Basic Documents about the Treatment of the Detainees at Guantánamo and Abu Ghraib

W. Frederick Zimmerman
Nimble Books LLC, 2004 - 336 páginas
1 Comentario
Las opiniones no están verificadas, pero Google revisa que no haya contenido falso y lo quita si lo identifica
Read This Book If: You are interested in understanding the treatment of detainees at Guantánamo Bay during the war on terror that began 9/11/2001 and the prisoner abuse scandal at Abu Ghraib following the U.S. invasion of Iraq. The book contains six basic substantive documents which provide essential information and context: * Major General Antonio M. Taguba's summary of his initial investigation of reported abuses at Abu Ghraib (the "Taguba Report"); * The Geneva Convention Relative to the Treatment of Prisoners of War; * The Geneva Convention Relative to the Protection of Civilian Persons in Time of War; * The opinions by the Supreme Court of the United States in Rasul v. Bush; * The opinions by the Supreme Court of the United States in Hamdi v. Rumsfeld; and * The opinions by the Supreme Court of the United States in Rumsfeld v. Padilla. Every citizen of the United States and the world should read these documents in their entirety. Every library should have a copy of this book.

Dentro del libro

Comentarios de la gente - Escribir un comentario

Las opiniones no están verificadas, pero Google revisa que no haya contenido falso y lo quita si lo identifica

LibraryThing Review

Crítica de los usuarios  - wfzimmerman - LibraryThing

I published this, my first book, because of my outrage at the Abu Ghraib scandal. The cover is crude, but the content has held up remarkably well, and the book continues to sell at a low but steady ... Leer comentario completo

Páginas seleccionadas

Términos y frases comunes

Pasajes populares

Página 40 - Persons taking no active part in the hostilities, including members of armed forces who have laid down their arms and those placed hors de combat by sickness, wounds, detention, or any other cause...
Página 227 - ... [T]he very nature of executive decisions as to foreign policy is political, not judicial. Such decisions are wholly confided by our Constitution to the political departments of the government, Executive and Legislative. They are delicate, complex, and involve large elements of prophecy. They are and should be undertaken only by those directly responsible to the people whose welfare they advance or imperil. They are decisions of a kind for which the Judiciary has neither aptitude, facilities nor...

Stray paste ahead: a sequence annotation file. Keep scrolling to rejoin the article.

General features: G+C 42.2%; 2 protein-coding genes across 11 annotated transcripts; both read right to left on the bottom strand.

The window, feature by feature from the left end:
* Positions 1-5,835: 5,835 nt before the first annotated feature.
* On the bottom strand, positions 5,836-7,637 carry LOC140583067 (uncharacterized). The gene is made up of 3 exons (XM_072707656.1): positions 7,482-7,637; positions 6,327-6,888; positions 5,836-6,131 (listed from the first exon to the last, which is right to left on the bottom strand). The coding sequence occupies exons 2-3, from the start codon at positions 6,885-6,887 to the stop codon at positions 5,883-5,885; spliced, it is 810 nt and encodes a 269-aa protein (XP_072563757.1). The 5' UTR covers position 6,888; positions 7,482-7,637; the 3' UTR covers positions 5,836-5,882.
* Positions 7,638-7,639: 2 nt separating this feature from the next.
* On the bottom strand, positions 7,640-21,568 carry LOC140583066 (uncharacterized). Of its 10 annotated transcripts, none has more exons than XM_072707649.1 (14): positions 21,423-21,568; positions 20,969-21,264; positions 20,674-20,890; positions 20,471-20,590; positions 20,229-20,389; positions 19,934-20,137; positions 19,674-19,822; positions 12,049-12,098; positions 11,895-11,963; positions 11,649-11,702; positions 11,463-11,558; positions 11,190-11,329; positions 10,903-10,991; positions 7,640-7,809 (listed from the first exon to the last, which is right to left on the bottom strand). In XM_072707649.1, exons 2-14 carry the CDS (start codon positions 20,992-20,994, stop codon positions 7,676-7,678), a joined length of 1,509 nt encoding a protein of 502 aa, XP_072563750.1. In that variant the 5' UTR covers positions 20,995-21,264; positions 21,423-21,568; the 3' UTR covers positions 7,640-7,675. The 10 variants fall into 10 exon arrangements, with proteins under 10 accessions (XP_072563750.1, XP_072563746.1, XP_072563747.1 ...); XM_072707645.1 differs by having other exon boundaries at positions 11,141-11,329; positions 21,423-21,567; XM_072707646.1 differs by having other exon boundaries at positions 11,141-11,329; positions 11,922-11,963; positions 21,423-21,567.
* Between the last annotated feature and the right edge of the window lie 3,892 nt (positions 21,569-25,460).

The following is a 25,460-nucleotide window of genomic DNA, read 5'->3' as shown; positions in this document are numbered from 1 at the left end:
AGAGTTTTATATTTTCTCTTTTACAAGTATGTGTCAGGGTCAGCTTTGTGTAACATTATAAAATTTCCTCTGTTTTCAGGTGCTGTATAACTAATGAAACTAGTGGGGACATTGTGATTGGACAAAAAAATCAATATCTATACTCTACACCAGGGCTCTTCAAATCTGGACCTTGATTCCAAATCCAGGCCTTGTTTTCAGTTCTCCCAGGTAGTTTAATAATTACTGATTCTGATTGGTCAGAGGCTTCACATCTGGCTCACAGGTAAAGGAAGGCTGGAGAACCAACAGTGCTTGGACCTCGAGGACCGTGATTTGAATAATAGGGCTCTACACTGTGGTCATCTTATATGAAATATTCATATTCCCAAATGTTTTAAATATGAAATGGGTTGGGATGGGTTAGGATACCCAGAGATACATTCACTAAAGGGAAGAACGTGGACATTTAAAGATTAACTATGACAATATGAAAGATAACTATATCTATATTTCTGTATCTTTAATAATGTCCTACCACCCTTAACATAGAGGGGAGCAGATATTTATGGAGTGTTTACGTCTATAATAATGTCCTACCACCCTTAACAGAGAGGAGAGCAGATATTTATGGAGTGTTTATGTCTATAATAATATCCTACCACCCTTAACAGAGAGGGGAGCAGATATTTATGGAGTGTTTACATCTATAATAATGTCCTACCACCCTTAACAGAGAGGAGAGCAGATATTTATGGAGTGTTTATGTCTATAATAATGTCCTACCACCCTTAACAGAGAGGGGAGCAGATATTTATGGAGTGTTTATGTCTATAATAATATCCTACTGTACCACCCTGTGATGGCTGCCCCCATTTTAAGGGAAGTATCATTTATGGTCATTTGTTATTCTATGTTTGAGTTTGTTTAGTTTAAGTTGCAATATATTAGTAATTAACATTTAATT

Página 191 - Should any doubt arise as to whether persons, having committed a belligerent act and having fallen into the hands of the enemy, belong to any of the categories enumerated in Article 4, such persons shall enjoy the protection of the present Convention until such time as their status has been determined by a competent tribunal.
Página 87 - ... Contracting Party shall be under the obligation to search for persons alleged to have committed, or to have ordered to be committed, such grave breaches, and shall bring such persons, regardless of their nationality, before its own courts. It may also, if it prefers, and in accordance with the provisions of its own legislation, hand such persons over for trial to another High Contracting Party concerned, provided such High Contracting Party has made out a prima facie case.
Página 183 - No citizen shall be imprisoned or otherwise detained by the United States except pursuant to an Act of Congress.
Página 171 - It would indeed be ironic if, in the name of national defense, we would sanction the subversion of one of those liberties — the freedom of association — which makes the defense of the Nation worthwhile.
Página 224 - These powers ought to exist without limitation, because it is impossible to foresee or define the extent and variety of national exigencies, or the correspondent extent and variety of the means which may be necessary to satisfy them.
Página 210 - It can serve no useful purpose to inquire what those laws and usages are, whence they originated, where found, and on whom they operate; they can never be applied to citizens in States which have upheld the authority of the government, and where the courts are open and their process unobstructed.
Página 186 - This policy of supplying, by opposite and rival interests, the defect of better motives, might be traced through the whole system of human affairs, private as well as public. We see it particularly displayed in all the subordinate distributions of power ; where the constant aim is, to divide and arrange the several offices in such a manner as that each may be a check on the other ; that the private interest of every individual may be a sentinel over the public rights.

Información bibliográfica